Natural disasters that involve water present unique health hazards, requiring extra caution during the aftermath. According to the Centers for Disease Control and Prevention's resource Mold After a Disaster:
After natural disasters such as hurricanes, tornadoes, and floods, excess moisture and standing water contribute to the growth of mold in homes and other buildings. When returning to a home that has been flooded, be aware that mold may be present and may be a health risk for your family.
When assessing water intrusion, it's important to note the three categories of flood water as defined by the Institute of Inspection, Cleaning, and Restoration Certification:
- Category 1: Clean Water. Water that originates from a sanitary source and poses no significant risk from contact, ingestion, or inhalation.
- Category 2: Gray Water. Water has significant contamination and may pose a health hazard if contacted or consumed by humans. (Dishwasher or washing machine overflow, toilet backup without feces, and water from aquariums are in this category.)
- Category 3: Black Water. Water is heavily contaminated and can contain pathogens or toxins. Anyone who comes in contact with or consumes Category 3 water risks health impacts. (Examples of Category 3 water are sewage; floods from sea, river or lake; and winddriven rain from hurricanes.)
What are the pathogens that may be present in flood waters? According to the Environmental Protection Agency's Flood-Related Cleaning Report:
Flood water is often contaminated with pathogens from sewage, farm animal wastes, and wild animal populations, or that occur naturally in bodies of water (IICRC 2006, FEMA 1992, Straub 1993, Berry 1994, Godfree 2005). Although a complete list would be too long to present here, the following biological agents represent the pathogens that can be found in flood water and residue:
- E. coli
- Hepatitis A
In light of the seriousness of water damage in the indoor environment, the following guidelines may help in the aftermath.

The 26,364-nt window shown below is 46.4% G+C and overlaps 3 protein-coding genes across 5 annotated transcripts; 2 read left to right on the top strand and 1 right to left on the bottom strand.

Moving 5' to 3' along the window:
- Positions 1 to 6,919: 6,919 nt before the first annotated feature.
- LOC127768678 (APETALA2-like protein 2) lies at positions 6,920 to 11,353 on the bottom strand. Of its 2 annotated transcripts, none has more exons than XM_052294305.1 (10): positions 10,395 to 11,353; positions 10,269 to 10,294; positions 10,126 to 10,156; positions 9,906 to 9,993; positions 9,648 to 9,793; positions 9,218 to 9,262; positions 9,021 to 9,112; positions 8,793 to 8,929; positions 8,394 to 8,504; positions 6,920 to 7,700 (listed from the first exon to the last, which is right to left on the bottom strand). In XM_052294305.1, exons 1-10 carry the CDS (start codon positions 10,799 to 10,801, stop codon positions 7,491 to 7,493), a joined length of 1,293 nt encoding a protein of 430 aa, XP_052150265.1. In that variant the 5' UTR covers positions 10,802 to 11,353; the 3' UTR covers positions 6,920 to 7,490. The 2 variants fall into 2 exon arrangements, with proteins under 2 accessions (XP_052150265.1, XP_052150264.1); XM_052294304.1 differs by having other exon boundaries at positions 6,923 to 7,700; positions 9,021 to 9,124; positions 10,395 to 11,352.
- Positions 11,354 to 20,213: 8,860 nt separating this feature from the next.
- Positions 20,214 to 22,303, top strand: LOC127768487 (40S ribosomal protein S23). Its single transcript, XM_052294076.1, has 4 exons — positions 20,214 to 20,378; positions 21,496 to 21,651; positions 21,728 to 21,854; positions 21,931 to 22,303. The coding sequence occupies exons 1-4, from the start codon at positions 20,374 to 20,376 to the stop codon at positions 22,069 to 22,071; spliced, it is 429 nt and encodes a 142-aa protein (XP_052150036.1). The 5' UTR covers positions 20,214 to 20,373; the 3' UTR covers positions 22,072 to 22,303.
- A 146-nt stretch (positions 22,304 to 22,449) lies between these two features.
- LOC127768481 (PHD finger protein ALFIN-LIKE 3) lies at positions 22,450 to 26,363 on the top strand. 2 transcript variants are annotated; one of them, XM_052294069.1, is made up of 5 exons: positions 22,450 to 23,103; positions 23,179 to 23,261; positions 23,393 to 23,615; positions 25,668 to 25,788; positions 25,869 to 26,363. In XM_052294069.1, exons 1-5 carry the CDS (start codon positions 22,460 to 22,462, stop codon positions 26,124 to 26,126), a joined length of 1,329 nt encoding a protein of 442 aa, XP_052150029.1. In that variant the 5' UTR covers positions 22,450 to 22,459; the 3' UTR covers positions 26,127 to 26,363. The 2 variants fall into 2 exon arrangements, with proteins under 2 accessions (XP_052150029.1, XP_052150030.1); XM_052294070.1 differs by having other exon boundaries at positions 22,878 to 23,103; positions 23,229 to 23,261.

10 Guidelines for Safe Cleanup of Water Intrusion
- Understand that time is crucial. Mold grows within 24-48 hours.
- Record details of damage with photographs or videos.
- Prepare for difficult decisions. Border on the side of caution.
- Keep children and pets away from flooded areas. Those entering the site should wear protective gear such as N95 respirator mask, gloves, and goggles.
- Recognize mold. Look for discolored walls or ceilings. Check for foul odors. Does the area smell musty?
- Dry out the building. Open doors and windows when possible. Use fans. See the CDC's fact sheet Reentering Your Flooded Home.
- When in doubt, take it out! Discard porous items that cannot be thoroughly cleaned and dried.
- Pay close attention to and prepare to discard the following: carpeting and carpet padding, upholstery, wallpaper, mattresses, clothing, paper, wood, and food.
- Discard contaminated building materials including drywall, insulation, wood flooring.
- Thoroughly clean all hard surfaces with hot water and soap. There are varied opinions regarding the use of bleach. All agree that bleach must never be combined with ammonia as toxic fumes will be released. It is important to note that while bleach does kill bacteria and viruses, it does not kill mold; it merely takes away the color. Other cleaning agents include white vinegar, hydrogen peroxide, borax, tea tree oil, and liquid detergents.
Helpful Online Resources
- National Center for Healthy Homes' publication Creating a Healthy Home: A Field Guide for Clean-Up of Flooded Homes
- Federal Emergency Management Agency's Eradicating Mold and Mildew